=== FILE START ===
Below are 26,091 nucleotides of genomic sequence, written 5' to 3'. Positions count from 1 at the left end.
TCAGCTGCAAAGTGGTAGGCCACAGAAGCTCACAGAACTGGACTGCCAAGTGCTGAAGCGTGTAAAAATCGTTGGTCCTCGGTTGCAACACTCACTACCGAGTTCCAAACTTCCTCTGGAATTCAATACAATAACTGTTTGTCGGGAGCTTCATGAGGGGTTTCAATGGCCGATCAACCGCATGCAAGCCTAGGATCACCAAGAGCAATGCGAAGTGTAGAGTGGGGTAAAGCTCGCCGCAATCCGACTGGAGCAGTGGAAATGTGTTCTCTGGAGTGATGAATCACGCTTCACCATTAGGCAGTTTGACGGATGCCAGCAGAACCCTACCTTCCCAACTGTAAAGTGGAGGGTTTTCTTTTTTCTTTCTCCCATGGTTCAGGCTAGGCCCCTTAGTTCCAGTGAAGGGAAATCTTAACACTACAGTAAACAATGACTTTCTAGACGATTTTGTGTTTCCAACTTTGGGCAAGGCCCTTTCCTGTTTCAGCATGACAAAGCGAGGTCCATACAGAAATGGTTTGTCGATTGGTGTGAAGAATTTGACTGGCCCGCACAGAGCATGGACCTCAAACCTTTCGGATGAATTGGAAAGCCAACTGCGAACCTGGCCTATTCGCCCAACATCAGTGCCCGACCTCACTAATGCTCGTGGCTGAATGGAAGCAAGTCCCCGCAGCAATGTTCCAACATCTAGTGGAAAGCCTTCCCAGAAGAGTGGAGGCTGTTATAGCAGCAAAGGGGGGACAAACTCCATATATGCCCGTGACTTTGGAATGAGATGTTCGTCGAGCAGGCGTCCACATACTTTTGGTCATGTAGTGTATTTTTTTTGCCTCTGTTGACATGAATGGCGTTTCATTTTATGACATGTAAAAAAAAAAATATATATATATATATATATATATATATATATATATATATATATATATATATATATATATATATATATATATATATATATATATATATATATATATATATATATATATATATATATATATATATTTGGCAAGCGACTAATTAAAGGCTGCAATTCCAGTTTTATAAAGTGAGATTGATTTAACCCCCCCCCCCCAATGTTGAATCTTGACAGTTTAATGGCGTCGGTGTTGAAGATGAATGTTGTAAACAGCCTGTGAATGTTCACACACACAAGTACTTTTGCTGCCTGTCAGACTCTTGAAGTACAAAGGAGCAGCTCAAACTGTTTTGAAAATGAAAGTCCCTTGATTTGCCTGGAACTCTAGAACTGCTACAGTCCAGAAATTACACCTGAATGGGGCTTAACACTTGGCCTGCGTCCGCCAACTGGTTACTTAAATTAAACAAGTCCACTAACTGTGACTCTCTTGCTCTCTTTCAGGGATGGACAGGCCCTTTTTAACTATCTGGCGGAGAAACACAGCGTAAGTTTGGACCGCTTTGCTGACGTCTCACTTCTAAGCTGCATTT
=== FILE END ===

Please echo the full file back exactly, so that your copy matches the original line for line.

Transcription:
Below are 26,091 nucleotides of genomic sequence, written 5' to 3'. Positions count from 1 at the left end.
TCAGCTGCAAAGTGGTAGGCCACAGAAGCTCACAGAACTGGACTGCCAAGTGCTGAAGCGTGTAAAAATCGTTGGTCCTCGGTTGCAACACTCACTACCGAGTTCCAAACTTCCTCTGGAATTCAATACAATAACTGTTTGTCGGGAGCTTCATGAGGGGTTTCAATGGCCGATCAACCGCATGCAAGCCTAGGATCACCAAGAGCAATGCGAAGTGTAGAGTGGGGTAAAGCTCGCCGCAATCCGACTGGAGCAGTGGAAATGTGTTCTCTGGAGTGATGAATCACGCTTCACCATTAGGCAGTTTGACGGATGCCAGCAGAACCCTACCTTCCCAACTGTAAAGTGGAGGGTTTTCTTTTTTCTTTCTCCCATGGTTCAGGCTAGGCCCCTTAGTTCCAGTGAAGGGAAATCTTAACACTACAGTAAACAATGACTTTCTAGACGATTTTGTGTTTCCAACTTTGGGCAAGGCCCTTTCCTGTTTCAGCATGACAAAGCGAGGTCCATACAGAAATGGTTTGTCGATTGGTGTGAAGAATTTGACTGGCCCGCACAGAGCATGGACCTCAAACCTTTCGGATGAATTGGAAAGCCAACTGCGAACCTGGCCTATTCGCCCAACATCAGTGCCCGACCTCACTAATGCTCGTGGCTGAATGGAAGCAAGTCCCCGCAGCAATGTTCCAACATCTAGTGGAAAGCCTTCCCAGAAGAGTGGAGGCTGTTATAGCAGCAAAGGGGGGACAAACTCCATATATGCCCGTGACTTTGGAATGAGATGTTCGTCGAGCAGGCGTCCACATACTTTTGGTCATGTAGTGTATTTTTTTTGCCTCTGTTGACATGAATGGCGTTTCATTTTATGACATGTAAAAAAAAAAATATATATATATATATATATATATATATATATATATATATATATATATATATATATATATATATATATATATATATATATATATATATATATATATATATATATATATATATATATATATATATTTGGCAAGCGACTAATTAAAGGCTGCAATTCCAGTTTTATAAAGTGAGATTGATTTAACCCCCCCCCCCCAATGTTGAATCTTGACAGTTTAATGGCGTCGGTGTTGAAGATGAATGTTGTAAACAGCCTGTGAATGTTCACACACACAAGTACTTTTGCTGCCTGTCAGACTCTTGAAGTACAAAGGAGCAGCTCAAACTGTTTTGAAAATGAAAGTCCCTTGATTTGCCTGGAACTCTAGAACTGCTACAGTCCAGAAATTACACCTGAATGGGGCTTAACACTTGGCCTGCGTCCGCCAACTGGTTACTTAAATTAAACAAGTCCACTAACTGTGACTCTCTTGCTCTCTTTCAGGGATGGACAGGCCCTTTTTAACTATCTGGCGGAGAAACACAGCGTAAGTTTGGACCGCTTTGCTGACGTCTCACTTCTAAGCTGCATTT